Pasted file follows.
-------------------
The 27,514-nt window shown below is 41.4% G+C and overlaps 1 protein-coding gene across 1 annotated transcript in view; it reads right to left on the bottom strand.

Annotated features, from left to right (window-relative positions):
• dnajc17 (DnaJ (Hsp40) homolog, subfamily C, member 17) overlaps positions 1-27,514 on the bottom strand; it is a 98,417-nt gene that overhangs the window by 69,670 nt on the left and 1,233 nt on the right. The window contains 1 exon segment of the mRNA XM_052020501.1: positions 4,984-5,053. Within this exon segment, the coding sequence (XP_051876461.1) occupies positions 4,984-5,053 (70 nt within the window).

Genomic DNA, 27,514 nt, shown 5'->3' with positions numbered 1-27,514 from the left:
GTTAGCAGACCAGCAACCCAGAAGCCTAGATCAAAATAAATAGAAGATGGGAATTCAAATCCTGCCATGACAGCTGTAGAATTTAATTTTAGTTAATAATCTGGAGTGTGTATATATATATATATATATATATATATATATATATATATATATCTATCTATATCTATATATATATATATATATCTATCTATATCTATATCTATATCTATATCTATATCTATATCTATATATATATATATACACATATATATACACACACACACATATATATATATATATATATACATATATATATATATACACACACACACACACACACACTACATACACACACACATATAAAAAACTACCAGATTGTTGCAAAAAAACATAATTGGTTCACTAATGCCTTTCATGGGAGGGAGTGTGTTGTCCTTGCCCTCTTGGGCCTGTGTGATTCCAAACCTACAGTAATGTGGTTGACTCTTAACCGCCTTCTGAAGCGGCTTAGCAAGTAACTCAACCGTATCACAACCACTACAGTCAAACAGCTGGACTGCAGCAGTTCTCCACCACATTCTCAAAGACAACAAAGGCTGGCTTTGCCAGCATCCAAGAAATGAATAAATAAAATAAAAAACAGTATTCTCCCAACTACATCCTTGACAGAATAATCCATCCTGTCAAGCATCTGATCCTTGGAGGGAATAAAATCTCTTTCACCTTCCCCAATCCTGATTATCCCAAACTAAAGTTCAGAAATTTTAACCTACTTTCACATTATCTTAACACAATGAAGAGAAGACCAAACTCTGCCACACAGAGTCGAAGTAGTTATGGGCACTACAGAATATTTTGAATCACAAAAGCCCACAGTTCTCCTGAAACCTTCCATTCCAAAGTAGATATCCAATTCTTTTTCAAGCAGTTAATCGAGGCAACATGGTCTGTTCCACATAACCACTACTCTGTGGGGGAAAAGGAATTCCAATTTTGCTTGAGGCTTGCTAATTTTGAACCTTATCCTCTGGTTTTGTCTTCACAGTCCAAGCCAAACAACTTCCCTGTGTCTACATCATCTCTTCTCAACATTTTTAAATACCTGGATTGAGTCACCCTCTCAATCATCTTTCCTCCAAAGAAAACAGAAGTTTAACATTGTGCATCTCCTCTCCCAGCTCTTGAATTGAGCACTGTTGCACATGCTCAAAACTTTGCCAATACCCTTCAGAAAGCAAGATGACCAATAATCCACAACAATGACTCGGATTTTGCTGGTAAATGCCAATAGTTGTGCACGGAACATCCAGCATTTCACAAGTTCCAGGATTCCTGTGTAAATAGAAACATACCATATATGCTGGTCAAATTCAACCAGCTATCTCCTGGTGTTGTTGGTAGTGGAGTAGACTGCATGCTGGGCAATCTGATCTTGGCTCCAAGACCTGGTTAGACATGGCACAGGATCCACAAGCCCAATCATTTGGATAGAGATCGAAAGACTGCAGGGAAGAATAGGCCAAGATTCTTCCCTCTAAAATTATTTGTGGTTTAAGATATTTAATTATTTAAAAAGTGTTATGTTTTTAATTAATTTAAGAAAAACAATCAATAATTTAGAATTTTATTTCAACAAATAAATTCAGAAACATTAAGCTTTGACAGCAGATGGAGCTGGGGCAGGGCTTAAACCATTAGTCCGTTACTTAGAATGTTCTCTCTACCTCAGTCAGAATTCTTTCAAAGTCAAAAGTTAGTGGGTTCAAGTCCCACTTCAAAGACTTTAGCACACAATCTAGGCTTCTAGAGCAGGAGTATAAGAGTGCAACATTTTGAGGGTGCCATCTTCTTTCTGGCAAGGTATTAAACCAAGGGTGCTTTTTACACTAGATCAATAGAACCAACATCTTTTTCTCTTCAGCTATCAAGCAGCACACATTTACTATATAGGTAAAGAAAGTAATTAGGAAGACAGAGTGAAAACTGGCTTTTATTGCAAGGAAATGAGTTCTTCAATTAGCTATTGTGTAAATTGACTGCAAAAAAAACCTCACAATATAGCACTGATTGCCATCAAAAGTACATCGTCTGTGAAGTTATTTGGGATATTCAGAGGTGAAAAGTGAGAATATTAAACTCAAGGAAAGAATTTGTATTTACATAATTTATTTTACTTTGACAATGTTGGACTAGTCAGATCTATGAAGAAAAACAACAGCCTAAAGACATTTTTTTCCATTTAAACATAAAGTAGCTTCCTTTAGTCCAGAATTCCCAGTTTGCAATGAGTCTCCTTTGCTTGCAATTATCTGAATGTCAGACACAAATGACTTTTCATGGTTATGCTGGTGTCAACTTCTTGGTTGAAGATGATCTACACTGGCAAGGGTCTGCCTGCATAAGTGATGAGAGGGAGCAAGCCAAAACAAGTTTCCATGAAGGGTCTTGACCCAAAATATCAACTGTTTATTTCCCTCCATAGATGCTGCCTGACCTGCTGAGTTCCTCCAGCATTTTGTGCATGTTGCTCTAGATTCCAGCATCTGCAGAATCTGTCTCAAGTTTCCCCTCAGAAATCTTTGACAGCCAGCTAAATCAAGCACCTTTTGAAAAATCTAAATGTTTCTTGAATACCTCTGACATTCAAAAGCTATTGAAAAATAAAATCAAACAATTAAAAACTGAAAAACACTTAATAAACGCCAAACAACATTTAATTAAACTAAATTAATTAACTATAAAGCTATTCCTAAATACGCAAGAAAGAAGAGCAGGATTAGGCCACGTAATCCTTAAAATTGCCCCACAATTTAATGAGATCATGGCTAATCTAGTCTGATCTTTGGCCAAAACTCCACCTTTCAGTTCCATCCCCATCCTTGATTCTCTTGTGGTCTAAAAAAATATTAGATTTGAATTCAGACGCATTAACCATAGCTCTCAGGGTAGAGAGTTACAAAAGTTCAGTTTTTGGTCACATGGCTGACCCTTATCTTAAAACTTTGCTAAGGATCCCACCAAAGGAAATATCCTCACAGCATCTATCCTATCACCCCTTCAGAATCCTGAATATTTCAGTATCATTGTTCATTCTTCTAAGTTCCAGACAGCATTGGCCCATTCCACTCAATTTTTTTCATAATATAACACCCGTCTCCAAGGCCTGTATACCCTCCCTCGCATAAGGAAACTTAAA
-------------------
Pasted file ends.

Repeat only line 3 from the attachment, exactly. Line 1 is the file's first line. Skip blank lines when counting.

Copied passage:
• dnajc17 (DnaJ (Hsp40) homolog, subfamily C, member 17) overlaps positions 1-27,514 on the bottom strand; it is a 98,417-nt gene that overhangs the window by 69,670 nt on the left and 1,233 nt on the right. The window contains 1 exon segment of the mRNA XM_052020501.1: positions 4,984-5,053. Within this exon segment, the coding sequence (XP_051876461.1) occupies positions 4,984-5,053 (70 nt within the window).